Search Images Maps Play YouTube News Gmail Drive More »
Sign in
Screen reader users: click this link for accessible mode. Accessible mode has the same essential features but works better with your reader.

Patents

  1. Advanced Patent Search
Publication numberUS2172450 A
Publication typeGrant
Publication dateSep 12, 1939
Filing dateMay 14, 1938
Priority dateMay 14, 1938
Publication numberUS 2172450 A, US 2172450A, US-A-2172450, US2172450 A, US2172450A
InventorsPitcher Edith M
Original AssigneePitcher Edith M
Export CitationBiBTeX, EndNote, RefMan
External Links: USPTO, USPTO Assignment, Espacenet
Educational toy clock dial
US 2172450 A
Abstract  available in
Images(1)
Previous page
Next page
Claims  available in
Description  (OCR text may contain errors)

Sept. 12, 1939. E. M P|TCHER 2,172,450l

EDUCATIONAL TOY CLOCK DIAL Filed May 14, 1938 Patented Sept. l2, 1939 UNITED STATES PATENT OFFICE 2.112.450 EDUCATIONAL 'roy oLocx DIAL man M. Pitcher. Utica, N. Y.

Application my 14. 193s, serial, No. 201,946

3 Claims.

My invention relates to an educational toy clock dial and I declare the following to be a full, clear, concise and exact description thereof sumcient to enable anyone skilled in the art to 5 which it appertains to make and use the same,

reference being had to the accompanying drawing in which like reference characters refer to like parts throughout the specication.

'I'he object of the invention is to provide a l simple device for teaching children how to tell time. The device will be found particularly useful in the home for individual instruction and in the schools where a whole class of children can be taught from a single device.

Furthermore, the device combines the element of a toy with such educational purpose aforementioned.

The toy element appeals to the childs natural instinct to discover mysteries and his desire to vmanipulate movable objects to unlock secrets.

The object will be understood by referring to the drawing in which- Fig. 1 is a plane view of the device.

Fig. 2 is a central vertical section taken on the line 2,2 oi' Fig. 1.

Referring more particularly to the device it embodies a plate or dial I made preferably o i' cardboard, wood or other suitable material. One of the surfaces of dial I has a conventional clock face represented thereon. The clock face is divided into two equal segments 2 and by a dlameter line 4 passing through the hour numerals l2 and 6 hereinafter mentioned. Said segments 2 and 3 .are colored' with any two contrasting colors such as pink and green.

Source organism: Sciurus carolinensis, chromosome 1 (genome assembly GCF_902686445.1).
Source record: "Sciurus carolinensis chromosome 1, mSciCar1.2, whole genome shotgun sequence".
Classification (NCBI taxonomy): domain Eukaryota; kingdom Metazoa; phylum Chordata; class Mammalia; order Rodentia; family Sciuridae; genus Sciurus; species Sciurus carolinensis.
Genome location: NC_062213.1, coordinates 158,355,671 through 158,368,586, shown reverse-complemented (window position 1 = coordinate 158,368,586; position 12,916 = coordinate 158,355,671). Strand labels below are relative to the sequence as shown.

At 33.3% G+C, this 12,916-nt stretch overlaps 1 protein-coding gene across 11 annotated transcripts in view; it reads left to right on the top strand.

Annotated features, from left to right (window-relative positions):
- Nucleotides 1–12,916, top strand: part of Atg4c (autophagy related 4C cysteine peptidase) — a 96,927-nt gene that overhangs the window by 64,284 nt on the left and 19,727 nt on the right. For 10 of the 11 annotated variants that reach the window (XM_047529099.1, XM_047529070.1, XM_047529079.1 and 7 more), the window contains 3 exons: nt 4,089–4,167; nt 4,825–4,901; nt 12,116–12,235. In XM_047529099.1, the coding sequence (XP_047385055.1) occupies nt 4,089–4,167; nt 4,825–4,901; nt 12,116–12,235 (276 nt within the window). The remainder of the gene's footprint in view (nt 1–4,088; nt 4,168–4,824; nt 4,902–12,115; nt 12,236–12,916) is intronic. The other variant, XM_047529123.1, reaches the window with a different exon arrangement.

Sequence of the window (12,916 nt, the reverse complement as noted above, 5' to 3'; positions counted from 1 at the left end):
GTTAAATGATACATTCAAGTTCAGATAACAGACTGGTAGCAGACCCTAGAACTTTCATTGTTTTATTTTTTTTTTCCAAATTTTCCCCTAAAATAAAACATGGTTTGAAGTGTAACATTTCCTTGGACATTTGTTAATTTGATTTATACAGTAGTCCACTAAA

The conventional clock face comprises the hour numbers 1 to 12 and the minute dots 5. Certain of the minute dots l opposite the hour numbers or in multiples of 5 are slightly enlarged at 6 to conform to the conventional clock face. The minute dots 5 and 6 and hour numerals 1 to l2 are arranged in a circle il! near the periphery of dial face I.

The means-for denoting the significance of minute dots 5 and 6 embodies the numerals 1 to 29 on the right hand segment i, numerals 29 to 1 on the left hand segment 2 and numeral 30 opposite hour number 6 and bridging the dividing line 4. Said numerals 1 to 30 and 29 to l are located on a circle within and concentric to the minute dots 5 and t and hour numerals 1 to 12 on circle I0, whereby every minute of the hour is represented by a number. There is no numeral or other indicia on the dividing line 4 Just below the hour number 12.i'or none is needed at this location. The numerals 1 to 29 on the right hand segment 3 are located opposite their respective minute dots on the conventional clock face, likewise numerals 29 to 1 on the left hand. segment 2 are located opposite their respective 5 minute dots. The minute number 30 bridging the dividing line 4 is located opposite its respective minute dot on the hour number 8. The numbers l to 29 on the right hand segment 3 will denote the number of minutes after the hour, whereas the minute numbers 29 to 1 on the left hand segment 2 will denote the number of minutes to the hour. The minute number 30 represents either the minutes after the hour or to the hour. l

Moreover, the means for distinguishing between the number of minutes after the hour and the number of minutes to the hour consist in addition to the color scheme heretofore mentioned of using the word "After" printed along the-periphery, of the right hand segment 3 and the word "To" printed along the periphery of the left hand segment 2 or in any other suitable location adjacent the dividing line 4, where-- by to indicate the numbers of minutes after and to the hour.

The means for indicating any particular time on the clock face I embodies a second or auxil- -iary rotary disc I5 made preferably of cardboard, wood or other suitable material and of 80 a different color from either of the two segments 2 and 3, such, for instance, as brown. It rotates independent of clock face I.

Disc I5 is of smaller diameter than dial l but suiciently large to cover the minute numerals l to 30 and 29 to l respectively. A minute hand it is represented by the color black on disc I5. An aperture i'i is made in rotary disc I6 at the pointer portion I8 of said hand I8, whereby to exposeseverally the numerals 1 to 30 and 29 to 1 40 representing the minutes of the hour therebeneath. Portion i8 of hand I6 extends a little beyond the peripheral edge of rotary disc Il.

The minute numbers 1 to 30 and 29 to 1 are in alignment with the corresponding minute dots 5 and 8 respectively. This augment of numbers 1 to 30, 29 to 1 and the dots 5 and 6 allows the minute hand I6 to disclose or register through opening Il therein the number representing the minutes after or to the hour corresponding to the minute dots 5 and 8. In as much as the minute dots i and 8' are not designated by numerals on the conventional clock face, this arrangement of the numbers 1 to 30 and 29 to 1 under the auxiliary disc I5 and their individual 55 exposurethroughaperture Ilwillteachthechild the signiiicance of the minute dotsl and l.